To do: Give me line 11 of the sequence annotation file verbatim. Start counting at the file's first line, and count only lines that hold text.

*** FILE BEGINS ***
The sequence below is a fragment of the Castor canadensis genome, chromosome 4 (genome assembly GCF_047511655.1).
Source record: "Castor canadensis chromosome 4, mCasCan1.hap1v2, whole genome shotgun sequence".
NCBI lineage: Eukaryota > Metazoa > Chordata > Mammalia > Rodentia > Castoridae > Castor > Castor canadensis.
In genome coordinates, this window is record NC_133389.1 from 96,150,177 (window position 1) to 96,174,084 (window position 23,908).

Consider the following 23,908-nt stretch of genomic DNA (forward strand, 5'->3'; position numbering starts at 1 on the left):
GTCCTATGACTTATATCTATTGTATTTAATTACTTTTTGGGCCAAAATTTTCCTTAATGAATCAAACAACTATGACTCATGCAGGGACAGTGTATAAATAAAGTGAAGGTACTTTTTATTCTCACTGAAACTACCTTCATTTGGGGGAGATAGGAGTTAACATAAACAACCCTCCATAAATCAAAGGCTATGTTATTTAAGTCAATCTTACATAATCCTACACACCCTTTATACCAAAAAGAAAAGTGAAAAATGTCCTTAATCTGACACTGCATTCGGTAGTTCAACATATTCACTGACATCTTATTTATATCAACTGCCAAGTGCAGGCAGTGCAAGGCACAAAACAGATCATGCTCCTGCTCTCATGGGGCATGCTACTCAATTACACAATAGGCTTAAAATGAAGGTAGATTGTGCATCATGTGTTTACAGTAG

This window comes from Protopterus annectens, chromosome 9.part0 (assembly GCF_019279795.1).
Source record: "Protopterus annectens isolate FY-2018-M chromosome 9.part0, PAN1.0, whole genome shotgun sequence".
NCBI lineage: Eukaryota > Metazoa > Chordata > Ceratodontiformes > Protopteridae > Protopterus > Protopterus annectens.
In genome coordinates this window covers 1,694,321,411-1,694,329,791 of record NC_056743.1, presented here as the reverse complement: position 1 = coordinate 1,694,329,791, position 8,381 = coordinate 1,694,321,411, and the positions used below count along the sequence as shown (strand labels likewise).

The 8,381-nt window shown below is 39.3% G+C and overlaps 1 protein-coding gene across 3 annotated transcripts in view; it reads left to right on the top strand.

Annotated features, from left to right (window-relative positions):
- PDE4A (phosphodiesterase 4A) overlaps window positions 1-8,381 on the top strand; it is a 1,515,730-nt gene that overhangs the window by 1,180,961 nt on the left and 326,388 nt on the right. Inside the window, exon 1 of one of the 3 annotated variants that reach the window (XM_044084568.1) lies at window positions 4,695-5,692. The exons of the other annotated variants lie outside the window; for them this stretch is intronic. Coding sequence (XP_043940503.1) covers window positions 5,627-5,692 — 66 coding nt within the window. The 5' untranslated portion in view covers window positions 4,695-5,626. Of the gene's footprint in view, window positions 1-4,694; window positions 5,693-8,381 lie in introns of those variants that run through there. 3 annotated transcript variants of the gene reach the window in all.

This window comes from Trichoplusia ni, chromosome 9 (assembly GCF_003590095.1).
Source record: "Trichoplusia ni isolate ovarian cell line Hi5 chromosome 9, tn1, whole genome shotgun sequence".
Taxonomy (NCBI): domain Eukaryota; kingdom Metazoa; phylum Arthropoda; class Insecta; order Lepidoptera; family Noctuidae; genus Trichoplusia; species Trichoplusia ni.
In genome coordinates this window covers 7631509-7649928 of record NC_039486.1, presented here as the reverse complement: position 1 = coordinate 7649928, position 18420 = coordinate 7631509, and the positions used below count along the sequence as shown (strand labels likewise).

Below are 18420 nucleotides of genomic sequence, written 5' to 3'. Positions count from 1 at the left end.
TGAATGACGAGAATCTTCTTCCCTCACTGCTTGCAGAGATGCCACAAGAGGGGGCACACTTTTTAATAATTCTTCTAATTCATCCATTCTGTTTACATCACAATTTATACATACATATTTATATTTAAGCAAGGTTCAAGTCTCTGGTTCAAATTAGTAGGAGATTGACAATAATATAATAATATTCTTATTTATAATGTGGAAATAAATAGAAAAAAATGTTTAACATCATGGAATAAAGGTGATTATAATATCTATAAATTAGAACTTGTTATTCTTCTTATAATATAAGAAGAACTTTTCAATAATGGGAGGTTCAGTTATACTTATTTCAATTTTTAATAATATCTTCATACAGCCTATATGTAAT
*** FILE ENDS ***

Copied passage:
The 8,381-nt window shown below is 39.3% G+C and overlaps 1 protein-coding gene across 3 annotated transcripts in view; it reads left to right on the top strand.